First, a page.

Additionally, the statutory language of MCL 740.145c(2) was modified to include the words “copies, reproduces” and “for personal, distributional, or other purposes.” See 2012 PA 583.
Defendant's argument that the term “makes” does not include downloading an image is incorrect. While simply viewing an image on the Internet does not amount to “making” content because the individual has not actually copied the image yet, copying an image that is either stored on a computer hard drive or burned to a CD-ROM or other digital storage media device is considered “making” content. Defendant admits to downloading child sexually abusive material, and several images and videos were found on defendant's phone and computer. Because defendant saved new images and videos into folders, he created new copies of the content; thus, defendant “made” content. Although the term download has multiple meanings, “[i]t is often used to refer to actively saving a copy of a file to a computer's hard drive.” Flick, 487 Mich at 30 n 7 (CAVANAGH, J., concurring in part and dissenting in part). Per MCL 750.145c(2), “copying” child sexually abusive material falls into the 20-year felony offense.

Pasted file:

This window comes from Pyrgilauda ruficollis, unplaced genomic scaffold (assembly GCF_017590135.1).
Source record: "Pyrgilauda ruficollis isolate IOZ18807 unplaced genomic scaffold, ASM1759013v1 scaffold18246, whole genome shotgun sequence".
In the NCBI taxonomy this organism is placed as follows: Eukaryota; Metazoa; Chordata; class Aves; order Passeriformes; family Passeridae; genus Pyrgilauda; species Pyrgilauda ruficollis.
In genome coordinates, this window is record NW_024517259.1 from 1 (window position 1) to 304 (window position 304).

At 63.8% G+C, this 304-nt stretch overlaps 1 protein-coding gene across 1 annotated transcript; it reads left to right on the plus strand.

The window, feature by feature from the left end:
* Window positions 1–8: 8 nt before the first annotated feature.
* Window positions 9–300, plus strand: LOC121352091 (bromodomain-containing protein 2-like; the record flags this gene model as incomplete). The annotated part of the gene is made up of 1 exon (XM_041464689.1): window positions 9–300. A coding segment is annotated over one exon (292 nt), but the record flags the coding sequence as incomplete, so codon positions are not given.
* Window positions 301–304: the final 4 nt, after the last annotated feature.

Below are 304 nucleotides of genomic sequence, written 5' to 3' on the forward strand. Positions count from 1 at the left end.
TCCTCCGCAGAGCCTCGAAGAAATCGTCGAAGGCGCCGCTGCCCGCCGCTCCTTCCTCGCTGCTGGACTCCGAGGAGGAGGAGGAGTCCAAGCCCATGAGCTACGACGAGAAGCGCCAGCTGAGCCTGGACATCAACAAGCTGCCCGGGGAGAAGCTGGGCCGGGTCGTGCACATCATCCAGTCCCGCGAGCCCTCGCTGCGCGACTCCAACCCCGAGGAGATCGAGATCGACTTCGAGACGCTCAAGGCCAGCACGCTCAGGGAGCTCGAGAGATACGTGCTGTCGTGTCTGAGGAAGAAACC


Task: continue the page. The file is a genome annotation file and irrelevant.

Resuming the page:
Defendant's second argument on appeal is that his sentence was unreasonable and violated the Sixth Amendment and People v Lockridge, 498 Mich 358, 365; 870 NW2d 502 (2015). Defendant has waived appellate review of this issue.
In this case, defendant pled guilty. “[A] defendant waives appellate review of a sentence that exceeds the guidelines by understandingly and voluntarily entering into a plea agreement to accept that specific sentence.” People v Wiley, 472 Mich 153, 154; 693 NW2d 800 (2005). In People v Cobbs, 443 Mich 276, 285; 505 NW2d 208 (1993), the Court held that “a defendant who pleads guilty or nolo contendere with knowledge of the sentence, and who later seeks appellate sentence relief under People v Milbourn, 435 Mich 630; 461 NW2d 1 (1990), must expect to be denied relief on the ground that the plea demonstrates the defendant's agreement that the sentence is proportionate to the offense and offender.” Although defendant's guilty plea sentence did not exceed the guidelines, the same logic can be applied for pleas that result in downward departures from the sentencing guidelines.
Consequently, the trial court did not abuse its discretion in denying defendant's motion to withdraw his guilty plea because there is a sufficient factual basis to show that defendant downloaded child sexually abusive material. Additionally, defendant waived appellate review of the reasonableness of his sentence; therefore, defendant is not entitled to resentencing.
Brock A. Swartzle
David H. Sawyer
Jane E. Markey
Response sent, thank you
Docket No: No. 335592
Decided: November 21, 2017
Court: Court of Appeals of Michigan.